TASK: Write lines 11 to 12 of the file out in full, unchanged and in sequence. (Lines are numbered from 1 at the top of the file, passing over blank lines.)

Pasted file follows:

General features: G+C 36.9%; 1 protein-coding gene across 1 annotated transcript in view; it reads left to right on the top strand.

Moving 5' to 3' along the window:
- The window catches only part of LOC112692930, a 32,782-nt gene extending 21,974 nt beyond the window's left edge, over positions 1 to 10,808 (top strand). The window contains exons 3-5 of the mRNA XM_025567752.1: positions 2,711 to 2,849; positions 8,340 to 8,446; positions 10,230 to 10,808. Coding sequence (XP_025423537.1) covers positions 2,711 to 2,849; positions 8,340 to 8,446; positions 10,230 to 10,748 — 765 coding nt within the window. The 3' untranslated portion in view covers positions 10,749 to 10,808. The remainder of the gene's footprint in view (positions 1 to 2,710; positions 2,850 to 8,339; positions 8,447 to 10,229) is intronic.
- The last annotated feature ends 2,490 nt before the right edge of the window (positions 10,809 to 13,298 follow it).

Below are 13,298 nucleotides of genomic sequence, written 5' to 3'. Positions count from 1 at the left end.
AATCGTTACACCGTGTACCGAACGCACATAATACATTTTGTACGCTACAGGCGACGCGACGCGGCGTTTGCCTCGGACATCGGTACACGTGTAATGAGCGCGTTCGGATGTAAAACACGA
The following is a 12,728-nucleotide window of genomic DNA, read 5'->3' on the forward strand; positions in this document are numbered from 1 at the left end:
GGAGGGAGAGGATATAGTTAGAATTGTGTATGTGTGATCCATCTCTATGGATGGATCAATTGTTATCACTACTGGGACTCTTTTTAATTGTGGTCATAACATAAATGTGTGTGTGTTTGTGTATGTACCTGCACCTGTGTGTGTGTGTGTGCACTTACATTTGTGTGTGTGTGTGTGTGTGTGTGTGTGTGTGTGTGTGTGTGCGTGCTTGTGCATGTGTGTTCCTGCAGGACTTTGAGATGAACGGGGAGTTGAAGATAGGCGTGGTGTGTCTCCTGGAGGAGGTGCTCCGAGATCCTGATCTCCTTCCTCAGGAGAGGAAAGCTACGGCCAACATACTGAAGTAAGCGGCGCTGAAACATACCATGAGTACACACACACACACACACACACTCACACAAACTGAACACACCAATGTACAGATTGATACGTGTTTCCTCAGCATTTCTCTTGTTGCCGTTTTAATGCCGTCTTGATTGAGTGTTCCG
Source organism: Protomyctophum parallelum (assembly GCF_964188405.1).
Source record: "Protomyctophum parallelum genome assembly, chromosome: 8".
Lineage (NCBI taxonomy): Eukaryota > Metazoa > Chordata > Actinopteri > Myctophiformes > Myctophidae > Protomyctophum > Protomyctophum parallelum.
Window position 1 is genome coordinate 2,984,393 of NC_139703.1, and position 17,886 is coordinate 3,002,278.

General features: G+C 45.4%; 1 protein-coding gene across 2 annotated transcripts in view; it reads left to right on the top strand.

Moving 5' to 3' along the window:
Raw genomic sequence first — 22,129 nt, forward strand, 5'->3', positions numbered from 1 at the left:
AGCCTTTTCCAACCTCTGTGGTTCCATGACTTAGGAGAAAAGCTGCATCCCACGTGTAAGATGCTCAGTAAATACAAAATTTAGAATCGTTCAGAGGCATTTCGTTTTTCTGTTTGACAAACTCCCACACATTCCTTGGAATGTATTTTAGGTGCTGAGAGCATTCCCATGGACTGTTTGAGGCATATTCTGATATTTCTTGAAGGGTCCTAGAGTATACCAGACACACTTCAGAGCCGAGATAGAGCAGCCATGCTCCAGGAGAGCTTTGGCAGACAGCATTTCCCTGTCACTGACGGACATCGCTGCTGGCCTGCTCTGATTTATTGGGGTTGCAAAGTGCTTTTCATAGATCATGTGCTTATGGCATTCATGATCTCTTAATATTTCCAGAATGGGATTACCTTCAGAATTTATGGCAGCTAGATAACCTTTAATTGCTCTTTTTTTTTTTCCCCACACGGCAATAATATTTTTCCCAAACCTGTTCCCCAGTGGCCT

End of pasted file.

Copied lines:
Lineage (NCBI taxonomy): Eukaryota > Metazoa > Chordata > Actinopteri > Myctophiformes > Myctophidae > Protomyctophum > Protomyctophum parallelum.
Window position 1 is genome coordinate 2,984,393 of NC_139703.1, and position 17,886 is coordinate 3,002,278.